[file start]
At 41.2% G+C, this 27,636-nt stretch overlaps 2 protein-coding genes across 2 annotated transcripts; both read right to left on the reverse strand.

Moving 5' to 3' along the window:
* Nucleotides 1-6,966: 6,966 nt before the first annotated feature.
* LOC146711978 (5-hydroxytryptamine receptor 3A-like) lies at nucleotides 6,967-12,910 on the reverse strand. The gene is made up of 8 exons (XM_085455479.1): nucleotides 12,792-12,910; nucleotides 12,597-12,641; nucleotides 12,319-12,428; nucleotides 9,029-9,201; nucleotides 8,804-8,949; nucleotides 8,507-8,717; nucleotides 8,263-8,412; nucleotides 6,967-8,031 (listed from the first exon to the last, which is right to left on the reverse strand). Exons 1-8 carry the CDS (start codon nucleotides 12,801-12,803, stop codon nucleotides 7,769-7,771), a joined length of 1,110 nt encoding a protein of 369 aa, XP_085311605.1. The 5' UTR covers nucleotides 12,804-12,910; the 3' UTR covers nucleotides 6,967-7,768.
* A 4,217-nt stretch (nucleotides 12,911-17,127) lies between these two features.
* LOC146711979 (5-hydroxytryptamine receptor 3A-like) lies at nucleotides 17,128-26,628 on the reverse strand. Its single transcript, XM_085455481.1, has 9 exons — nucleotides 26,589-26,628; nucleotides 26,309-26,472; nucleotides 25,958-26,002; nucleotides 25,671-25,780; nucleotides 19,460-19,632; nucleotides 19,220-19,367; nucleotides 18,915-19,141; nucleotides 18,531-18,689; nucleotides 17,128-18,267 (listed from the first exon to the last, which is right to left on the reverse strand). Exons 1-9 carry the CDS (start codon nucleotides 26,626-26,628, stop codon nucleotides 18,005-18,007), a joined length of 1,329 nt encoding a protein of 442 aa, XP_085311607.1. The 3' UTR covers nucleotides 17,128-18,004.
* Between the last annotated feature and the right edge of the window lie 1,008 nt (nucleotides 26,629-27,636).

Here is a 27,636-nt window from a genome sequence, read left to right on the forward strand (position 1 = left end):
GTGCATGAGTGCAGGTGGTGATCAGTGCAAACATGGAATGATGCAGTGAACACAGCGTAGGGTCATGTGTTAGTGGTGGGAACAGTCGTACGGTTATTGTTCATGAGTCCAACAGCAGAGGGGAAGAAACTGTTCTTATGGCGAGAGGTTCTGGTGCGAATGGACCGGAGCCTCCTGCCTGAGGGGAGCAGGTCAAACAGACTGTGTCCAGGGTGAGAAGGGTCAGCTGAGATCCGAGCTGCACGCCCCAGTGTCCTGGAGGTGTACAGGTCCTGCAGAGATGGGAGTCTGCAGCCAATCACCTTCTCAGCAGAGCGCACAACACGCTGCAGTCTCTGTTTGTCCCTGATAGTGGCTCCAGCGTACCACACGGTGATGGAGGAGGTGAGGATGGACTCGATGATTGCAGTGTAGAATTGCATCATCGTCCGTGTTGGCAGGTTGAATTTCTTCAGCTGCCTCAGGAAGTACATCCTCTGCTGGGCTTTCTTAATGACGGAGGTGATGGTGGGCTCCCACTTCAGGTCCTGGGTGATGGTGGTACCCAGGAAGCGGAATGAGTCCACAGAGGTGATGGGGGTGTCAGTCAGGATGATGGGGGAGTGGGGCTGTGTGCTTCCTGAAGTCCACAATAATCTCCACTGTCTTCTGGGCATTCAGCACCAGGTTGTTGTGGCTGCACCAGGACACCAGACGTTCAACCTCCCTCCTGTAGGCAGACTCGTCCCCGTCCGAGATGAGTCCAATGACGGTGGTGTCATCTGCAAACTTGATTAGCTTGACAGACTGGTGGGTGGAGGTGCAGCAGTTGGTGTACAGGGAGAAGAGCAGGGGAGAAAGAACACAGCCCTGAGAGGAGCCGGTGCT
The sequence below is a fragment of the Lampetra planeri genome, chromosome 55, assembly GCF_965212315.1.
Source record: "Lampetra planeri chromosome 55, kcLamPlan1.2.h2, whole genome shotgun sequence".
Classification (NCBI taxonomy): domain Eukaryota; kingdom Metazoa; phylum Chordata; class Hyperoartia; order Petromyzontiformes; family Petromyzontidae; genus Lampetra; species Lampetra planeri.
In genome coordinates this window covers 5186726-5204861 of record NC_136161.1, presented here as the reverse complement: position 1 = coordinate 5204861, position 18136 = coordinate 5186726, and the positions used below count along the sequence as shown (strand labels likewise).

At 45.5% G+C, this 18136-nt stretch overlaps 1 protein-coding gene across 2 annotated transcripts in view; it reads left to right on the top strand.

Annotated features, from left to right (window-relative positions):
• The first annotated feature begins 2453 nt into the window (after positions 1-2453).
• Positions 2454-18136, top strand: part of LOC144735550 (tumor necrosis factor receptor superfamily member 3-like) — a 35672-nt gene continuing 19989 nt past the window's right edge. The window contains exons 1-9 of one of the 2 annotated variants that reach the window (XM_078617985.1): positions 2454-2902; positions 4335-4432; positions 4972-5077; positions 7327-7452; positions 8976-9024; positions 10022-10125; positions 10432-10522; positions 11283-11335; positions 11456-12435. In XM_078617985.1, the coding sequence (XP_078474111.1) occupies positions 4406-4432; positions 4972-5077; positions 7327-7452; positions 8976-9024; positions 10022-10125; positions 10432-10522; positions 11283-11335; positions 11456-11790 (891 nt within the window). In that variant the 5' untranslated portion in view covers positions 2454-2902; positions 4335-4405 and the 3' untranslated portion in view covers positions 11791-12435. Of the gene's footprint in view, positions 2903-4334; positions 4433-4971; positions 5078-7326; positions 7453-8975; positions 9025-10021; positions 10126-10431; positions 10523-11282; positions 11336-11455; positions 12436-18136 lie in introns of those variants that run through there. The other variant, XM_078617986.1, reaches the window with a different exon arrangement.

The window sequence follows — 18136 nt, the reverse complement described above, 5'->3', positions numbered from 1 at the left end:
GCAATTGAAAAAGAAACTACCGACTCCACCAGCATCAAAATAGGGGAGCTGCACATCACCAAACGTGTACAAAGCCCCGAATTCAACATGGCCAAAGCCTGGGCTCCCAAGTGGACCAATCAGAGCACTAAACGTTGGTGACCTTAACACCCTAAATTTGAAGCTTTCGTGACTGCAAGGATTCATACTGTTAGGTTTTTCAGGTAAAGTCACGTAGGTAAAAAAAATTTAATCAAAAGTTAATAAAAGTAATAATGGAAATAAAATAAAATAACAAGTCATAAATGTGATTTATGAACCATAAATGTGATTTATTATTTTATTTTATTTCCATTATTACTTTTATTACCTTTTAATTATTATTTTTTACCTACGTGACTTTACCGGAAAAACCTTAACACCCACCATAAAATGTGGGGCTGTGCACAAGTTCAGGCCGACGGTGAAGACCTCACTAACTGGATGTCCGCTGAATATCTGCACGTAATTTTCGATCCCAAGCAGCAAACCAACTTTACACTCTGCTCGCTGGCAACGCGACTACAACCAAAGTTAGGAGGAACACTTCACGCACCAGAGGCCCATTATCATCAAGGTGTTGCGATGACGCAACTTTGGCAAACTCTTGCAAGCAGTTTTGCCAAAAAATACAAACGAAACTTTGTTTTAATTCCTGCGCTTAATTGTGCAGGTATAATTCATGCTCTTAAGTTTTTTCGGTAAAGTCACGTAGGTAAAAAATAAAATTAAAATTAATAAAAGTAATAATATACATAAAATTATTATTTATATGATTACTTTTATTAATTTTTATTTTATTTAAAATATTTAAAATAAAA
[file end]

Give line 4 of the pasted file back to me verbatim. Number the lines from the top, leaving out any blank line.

* LOC146711978 (5-hydroxytryptamine receptor 3A-like) lies at nucleotides 6,967-12,910 on the reverse strand. The gene is made up of 8 exons (XM_085455479.1): nucleotides 12,792-12,910; nucleotides 12,597-12,641; nucleotides 12,319-12,428; nucleotides 9,029-9,201; nucleotides 8,804-8,949; nucleotides 8,507-8,717; nucleotides 8,263-8,412; nucleotides 6,967-8,031 (listed from the first exon to the last, which is right to left on the reverse strand). Exons 1-8 carry the CDS (start codon nucleotides 12,801-12,803, stop codon nucleotides 7,769-7,771), a joined length of 1,110 nt encoding a protein of 369 aa, XP_085311605.1. The 5' UTR covers nucleotides 12,804-12,910; the 3' UTR covers nucleotides 6,967-7,768.